Toshiba Tecra M5-S433
GCN Lab review
- By John Breeden II
- Sep 20, 2006
BEefier: The Tecra has features that pack on pounds.
Full-featured, good performanceCons:
Affordable, heavy for an ultraportablePrice:
Ok, the Tecra M5-S433 isn't exactly what we'd call an ultraportable notebook. We were looking for sub-5-pound systems and the Tecra tipped the scales at 5 pounds, 2 ounces.
The two main reasons for the extra weight are the generous 14.1-inch LCD screen and the semirugged magnesium alloy case. The advantages of a larger LCD screen are obvious when using many business programs. You can actually scroll through spreadsheets and see more columns, and you can afford to use larger text sizes than you could with a smaller screen. And the big LCD panel actually opens a full 180 degrees, so getting it into a proper position is easy.
As for the magnesium-alloy case, it adds a bit of ruggedness to the unit, especially to protect its most vulnerable component'the big LCD. But you can't treat the M5 like you would an actual rugged.
The case is part of the Toshiba's EasyGuard protection suite. Another component is the hard drive protection sensor, which can tell if a notebook is falling or experiences a sudden movement. If this happens, it will lock the hard drive into a safe position almost instantly, which gives your data the best chance of survival. For data security, the M5 comes with a slide-style fingerprint scanner and a smart-card reader. These can be used to lock the M5 down at the BIOS level, so the system won't even boot unless a user's fingerprint or token security card is present.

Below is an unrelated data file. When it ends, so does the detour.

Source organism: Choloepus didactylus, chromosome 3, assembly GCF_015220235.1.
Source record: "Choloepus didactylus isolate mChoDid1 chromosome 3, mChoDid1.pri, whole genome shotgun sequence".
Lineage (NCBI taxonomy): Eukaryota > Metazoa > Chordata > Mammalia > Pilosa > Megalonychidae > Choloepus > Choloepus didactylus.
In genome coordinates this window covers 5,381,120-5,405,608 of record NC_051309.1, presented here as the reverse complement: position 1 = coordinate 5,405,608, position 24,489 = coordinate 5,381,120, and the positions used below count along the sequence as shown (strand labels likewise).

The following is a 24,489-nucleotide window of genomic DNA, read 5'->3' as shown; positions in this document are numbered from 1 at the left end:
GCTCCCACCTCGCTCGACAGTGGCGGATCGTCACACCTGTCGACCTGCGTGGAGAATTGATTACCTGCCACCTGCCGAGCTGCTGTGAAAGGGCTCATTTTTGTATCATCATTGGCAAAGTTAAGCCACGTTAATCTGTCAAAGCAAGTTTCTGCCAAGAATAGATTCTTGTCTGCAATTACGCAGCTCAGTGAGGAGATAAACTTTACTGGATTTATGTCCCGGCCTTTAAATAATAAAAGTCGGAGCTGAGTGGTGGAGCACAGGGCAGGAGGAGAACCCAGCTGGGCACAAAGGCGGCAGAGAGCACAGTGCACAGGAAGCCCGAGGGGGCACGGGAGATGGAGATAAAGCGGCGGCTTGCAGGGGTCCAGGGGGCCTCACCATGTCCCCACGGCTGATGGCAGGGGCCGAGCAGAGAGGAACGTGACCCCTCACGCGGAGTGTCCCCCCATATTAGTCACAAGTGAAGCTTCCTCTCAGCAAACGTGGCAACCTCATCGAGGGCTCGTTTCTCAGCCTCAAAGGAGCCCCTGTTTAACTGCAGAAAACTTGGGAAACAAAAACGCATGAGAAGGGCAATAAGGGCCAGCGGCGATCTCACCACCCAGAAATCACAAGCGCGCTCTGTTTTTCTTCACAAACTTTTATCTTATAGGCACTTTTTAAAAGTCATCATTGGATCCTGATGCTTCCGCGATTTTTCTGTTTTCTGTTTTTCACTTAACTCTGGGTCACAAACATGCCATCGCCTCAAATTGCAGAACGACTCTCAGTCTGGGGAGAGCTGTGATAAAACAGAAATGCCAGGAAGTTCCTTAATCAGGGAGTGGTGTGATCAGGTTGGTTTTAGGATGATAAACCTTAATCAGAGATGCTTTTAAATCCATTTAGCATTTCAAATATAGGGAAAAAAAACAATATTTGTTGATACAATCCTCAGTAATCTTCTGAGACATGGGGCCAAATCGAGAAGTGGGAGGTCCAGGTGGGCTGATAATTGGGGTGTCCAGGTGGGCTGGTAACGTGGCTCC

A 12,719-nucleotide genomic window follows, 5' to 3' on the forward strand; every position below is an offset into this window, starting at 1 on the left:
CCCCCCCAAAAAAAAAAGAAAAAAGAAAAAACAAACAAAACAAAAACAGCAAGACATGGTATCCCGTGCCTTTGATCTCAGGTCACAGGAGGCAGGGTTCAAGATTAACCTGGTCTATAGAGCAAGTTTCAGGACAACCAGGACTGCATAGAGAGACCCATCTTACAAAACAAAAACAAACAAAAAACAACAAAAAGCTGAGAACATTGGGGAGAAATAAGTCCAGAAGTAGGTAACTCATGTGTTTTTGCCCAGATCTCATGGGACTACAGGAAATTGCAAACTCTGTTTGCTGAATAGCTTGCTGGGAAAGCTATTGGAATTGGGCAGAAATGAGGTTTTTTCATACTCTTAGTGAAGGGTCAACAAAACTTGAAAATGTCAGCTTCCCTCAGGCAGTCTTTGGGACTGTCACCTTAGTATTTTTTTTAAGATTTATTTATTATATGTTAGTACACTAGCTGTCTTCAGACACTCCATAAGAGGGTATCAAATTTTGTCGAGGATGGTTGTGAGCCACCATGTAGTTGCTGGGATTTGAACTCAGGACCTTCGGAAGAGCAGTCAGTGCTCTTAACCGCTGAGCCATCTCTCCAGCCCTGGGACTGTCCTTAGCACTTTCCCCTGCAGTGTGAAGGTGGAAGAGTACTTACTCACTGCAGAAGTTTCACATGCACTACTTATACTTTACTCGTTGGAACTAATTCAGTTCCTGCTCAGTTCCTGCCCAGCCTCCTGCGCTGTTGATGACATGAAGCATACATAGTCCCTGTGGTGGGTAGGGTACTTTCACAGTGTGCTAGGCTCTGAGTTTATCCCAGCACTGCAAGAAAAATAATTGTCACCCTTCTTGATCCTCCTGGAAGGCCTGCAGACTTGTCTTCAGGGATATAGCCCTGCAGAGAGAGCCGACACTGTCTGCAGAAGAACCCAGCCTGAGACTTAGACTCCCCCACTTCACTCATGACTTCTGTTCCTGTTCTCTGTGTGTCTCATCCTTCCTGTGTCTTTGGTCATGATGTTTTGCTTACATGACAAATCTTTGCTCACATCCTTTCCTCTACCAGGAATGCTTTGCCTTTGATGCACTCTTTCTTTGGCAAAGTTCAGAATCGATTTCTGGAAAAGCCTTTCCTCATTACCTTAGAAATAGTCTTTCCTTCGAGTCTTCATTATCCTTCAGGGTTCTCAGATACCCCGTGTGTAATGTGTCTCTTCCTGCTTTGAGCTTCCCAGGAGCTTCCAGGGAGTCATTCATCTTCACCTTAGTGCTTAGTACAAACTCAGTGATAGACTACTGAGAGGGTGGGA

When it comes to performance, the M5's 1.8-GHz Intel Core Duo T2400 processor earned 7,286 on the GCN/Alterion benchmark tests'the highest in the review. This doesn't surprise us much, considering it was the fastest chip in the review. And our informal performance-to-weight ratio indicates that if portability is your primary concern, that benchmark score doesn't necessarily offset the higher weight (in May we tested a Sony Vaio VGN-SZ180PC that was slightly faster but more than a pound lighter).
Battery life was also on the low side'again, no surprise given the larger screen size and full-fledged CPU. It held out for just 2 hours, 22 minutes, which is good for a standard or business-class notebook, but not what you want from something considered ultraportable.
The good news? At a government price of $1,696, this Tecra is very affordable. Had we reviewed this model when we tested mainstream business notebooks, it would have been one of the lightest. It's chock-full of features, including an nVidia graphics card and 100GB hard drive. Is it ultraportable? The buyer will decide.
Toshiba America Information Systems Inc., Irvine, Calif., (800) 477-1616, www.sell.toshiba.com
John Breeden II is a freelance technology writer for GCN.